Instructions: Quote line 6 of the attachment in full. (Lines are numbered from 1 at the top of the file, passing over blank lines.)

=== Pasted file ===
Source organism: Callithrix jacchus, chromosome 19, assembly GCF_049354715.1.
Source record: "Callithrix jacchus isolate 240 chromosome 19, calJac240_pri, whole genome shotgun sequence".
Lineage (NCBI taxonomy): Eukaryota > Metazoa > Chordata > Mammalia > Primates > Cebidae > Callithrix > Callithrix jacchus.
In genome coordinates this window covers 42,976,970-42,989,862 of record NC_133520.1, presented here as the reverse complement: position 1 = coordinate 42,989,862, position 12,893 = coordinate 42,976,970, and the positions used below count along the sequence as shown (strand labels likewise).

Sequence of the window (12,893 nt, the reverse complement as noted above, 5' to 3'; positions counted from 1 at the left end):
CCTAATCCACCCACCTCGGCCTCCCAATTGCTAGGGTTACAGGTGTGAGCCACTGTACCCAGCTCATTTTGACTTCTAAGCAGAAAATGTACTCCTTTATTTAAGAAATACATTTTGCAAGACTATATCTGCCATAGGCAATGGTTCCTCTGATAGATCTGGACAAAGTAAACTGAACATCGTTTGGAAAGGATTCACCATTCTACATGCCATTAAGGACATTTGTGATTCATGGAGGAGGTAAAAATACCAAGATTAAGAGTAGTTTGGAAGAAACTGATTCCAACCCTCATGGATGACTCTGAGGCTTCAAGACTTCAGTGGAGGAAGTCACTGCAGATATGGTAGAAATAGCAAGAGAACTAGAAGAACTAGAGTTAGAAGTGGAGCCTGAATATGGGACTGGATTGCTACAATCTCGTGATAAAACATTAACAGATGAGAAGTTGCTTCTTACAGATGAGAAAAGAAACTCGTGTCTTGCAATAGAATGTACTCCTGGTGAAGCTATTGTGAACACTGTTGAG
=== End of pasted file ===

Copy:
CCTAATCCACCCACCTCGGCCTCCCAATTGCTAGGGTTACAGGTGTGAGCCACTGTACCCAGCTCATTTTGACTTCTAAGCAGAAAATGTACTCCTTTATTTAAGAAATACATTTTGCAAGACTATATCTGCCATAGGCAATGGTTCCTCTGATAGATCTGGACAAAGTAAACTGAACATCGTTTGGAAAGGATTCACCATTCTACATGCCATTAAGGACATTTGTGATTCATGGAGGAGGTAAAAATACCAAGATTAAGAGTAGTTTGGAAGAAACTGATTCCAACCCTCATGGATGACTCTGAGGCTTCAAGACTTCAGTGGAGGAAGTCACTGCAGATATGGTAGAAATAGCAAGAGAACTAGAAGAACTAGAGTTAGAAGTGGAGCCTGAATATGGGACTGGATTGCTACAATCTCGTGATAAAACATTAACAGATGAGAAGTTGCTTCTTACAGATGAGAAAAGAAACTCGTGTCTTGCAATAGAATGTACTCCTGGTGAAGCTATTGTGAACACTGTTGAG